MILWAUKEE – A federal jury found that Milwaukee’s former police chief discriminated against 17 white men by promoting women and minorities ahead of them.
The jury, which reached its verdict Tuesday, will return next week to decide how much the plaintiffs should get in damages.
The 17 are seeking more than $5 million and an immediate promotion to captain if applicable. Two are now captains, and two others are retired.
“Total victory,” proclaimed one of the plaintiffs, Lt. Steven Alexander.
During the three-week trial, the plaintiffs claimed that former Police Chief Arthur Jones, who is black, discriminated by repeatedly promoting women and minorities to captain ahead of better-qualified white men.
Assistant City Attorney Miriam Horwitz countered that Milwaukee’s police chiefs have long had wide latitude in appointing captains and said 21 of the 41 captains Jones named were white men.
In his testimony, Jones said he picked nominees mostly by personal evaluations of their skills, without consulting resumes, personnel evaluations or permanent records in the department.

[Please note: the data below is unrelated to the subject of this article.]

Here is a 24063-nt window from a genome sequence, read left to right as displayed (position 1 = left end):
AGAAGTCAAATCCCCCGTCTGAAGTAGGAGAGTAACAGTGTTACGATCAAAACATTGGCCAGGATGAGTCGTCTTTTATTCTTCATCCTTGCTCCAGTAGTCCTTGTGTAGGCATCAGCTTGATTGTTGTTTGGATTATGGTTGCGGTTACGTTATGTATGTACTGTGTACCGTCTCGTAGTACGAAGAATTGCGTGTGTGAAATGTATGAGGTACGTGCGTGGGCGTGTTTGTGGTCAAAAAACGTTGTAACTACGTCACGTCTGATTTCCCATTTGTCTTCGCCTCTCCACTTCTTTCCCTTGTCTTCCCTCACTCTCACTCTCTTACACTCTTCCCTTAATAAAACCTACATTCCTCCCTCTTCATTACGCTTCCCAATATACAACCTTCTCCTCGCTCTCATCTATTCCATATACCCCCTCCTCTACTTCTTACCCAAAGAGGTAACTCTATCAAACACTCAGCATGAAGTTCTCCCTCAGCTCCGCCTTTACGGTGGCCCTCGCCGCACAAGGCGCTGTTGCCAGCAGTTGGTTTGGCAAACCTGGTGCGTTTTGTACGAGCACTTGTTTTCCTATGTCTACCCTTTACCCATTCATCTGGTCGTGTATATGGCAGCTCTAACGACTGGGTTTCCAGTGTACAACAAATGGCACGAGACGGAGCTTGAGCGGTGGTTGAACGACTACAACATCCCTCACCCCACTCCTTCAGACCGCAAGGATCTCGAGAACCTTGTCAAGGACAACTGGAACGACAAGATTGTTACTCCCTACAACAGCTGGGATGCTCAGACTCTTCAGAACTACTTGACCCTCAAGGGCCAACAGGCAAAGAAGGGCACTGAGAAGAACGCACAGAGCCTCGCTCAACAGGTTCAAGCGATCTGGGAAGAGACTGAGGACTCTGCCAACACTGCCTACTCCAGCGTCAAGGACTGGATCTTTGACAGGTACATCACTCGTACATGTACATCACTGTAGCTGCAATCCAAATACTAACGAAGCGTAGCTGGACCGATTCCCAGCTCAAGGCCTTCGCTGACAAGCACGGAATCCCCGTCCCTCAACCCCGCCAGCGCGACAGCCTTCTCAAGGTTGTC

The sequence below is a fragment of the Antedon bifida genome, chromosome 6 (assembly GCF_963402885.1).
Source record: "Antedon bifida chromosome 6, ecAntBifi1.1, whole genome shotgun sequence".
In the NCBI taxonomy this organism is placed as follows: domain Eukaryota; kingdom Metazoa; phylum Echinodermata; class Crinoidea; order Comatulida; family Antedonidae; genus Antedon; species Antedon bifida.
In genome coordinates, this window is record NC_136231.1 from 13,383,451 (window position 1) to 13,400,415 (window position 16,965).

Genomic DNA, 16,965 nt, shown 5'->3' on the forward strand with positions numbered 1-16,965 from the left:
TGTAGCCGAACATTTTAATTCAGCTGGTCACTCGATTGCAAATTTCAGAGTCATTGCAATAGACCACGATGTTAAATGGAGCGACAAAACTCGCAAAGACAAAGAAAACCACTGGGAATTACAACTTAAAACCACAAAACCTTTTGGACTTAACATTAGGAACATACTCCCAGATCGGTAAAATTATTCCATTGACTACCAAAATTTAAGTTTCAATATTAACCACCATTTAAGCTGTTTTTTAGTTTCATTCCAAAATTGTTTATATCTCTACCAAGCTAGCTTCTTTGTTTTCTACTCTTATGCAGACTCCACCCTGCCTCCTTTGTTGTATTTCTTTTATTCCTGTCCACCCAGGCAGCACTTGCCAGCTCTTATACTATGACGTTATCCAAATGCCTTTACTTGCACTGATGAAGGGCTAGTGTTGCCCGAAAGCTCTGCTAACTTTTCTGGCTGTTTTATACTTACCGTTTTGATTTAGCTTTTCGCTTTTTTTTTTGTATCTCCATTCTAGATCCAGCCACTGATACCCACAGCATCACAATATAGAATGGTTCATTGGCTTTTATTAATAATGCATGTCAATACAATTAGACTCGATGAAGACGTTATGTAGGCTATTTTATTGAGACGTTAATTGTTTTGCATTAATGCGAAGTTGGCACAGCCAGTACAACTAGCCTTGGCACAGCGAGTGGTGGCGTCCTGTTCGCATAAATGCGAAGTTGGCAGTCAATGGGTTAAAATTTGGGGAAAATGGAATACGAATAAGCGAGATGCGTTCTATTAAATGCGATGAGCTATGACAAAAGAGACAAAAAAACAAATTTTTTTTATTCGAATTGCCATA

Capt. Andra Williams, who was named in court as one of the black officers benefiting from Jones’ discrimination, said he would have been promoted no matter who the chief was. Williams said he would continue to do his job in a professional manner and expect his co-workers to do the same.
“It’s insulting to be labeled as less qualified or to imply that the community is getting less of a supervisor in me or any of the other minority supervisors or women,” he said.
Milwaukee NAACP branch President Jerry Ann Hamilton said the only thing Jones did was try to right a wrong in promotions of minorities and women.
Bradley DeBraska, former president of the Milwaukee police union, had a different view.
“This speaks volumes as to the promotional process and how it should be conducted and that it should be on merit and competency and not on race, gender or sexual orientation or other protected characteristics,” DeBraska said.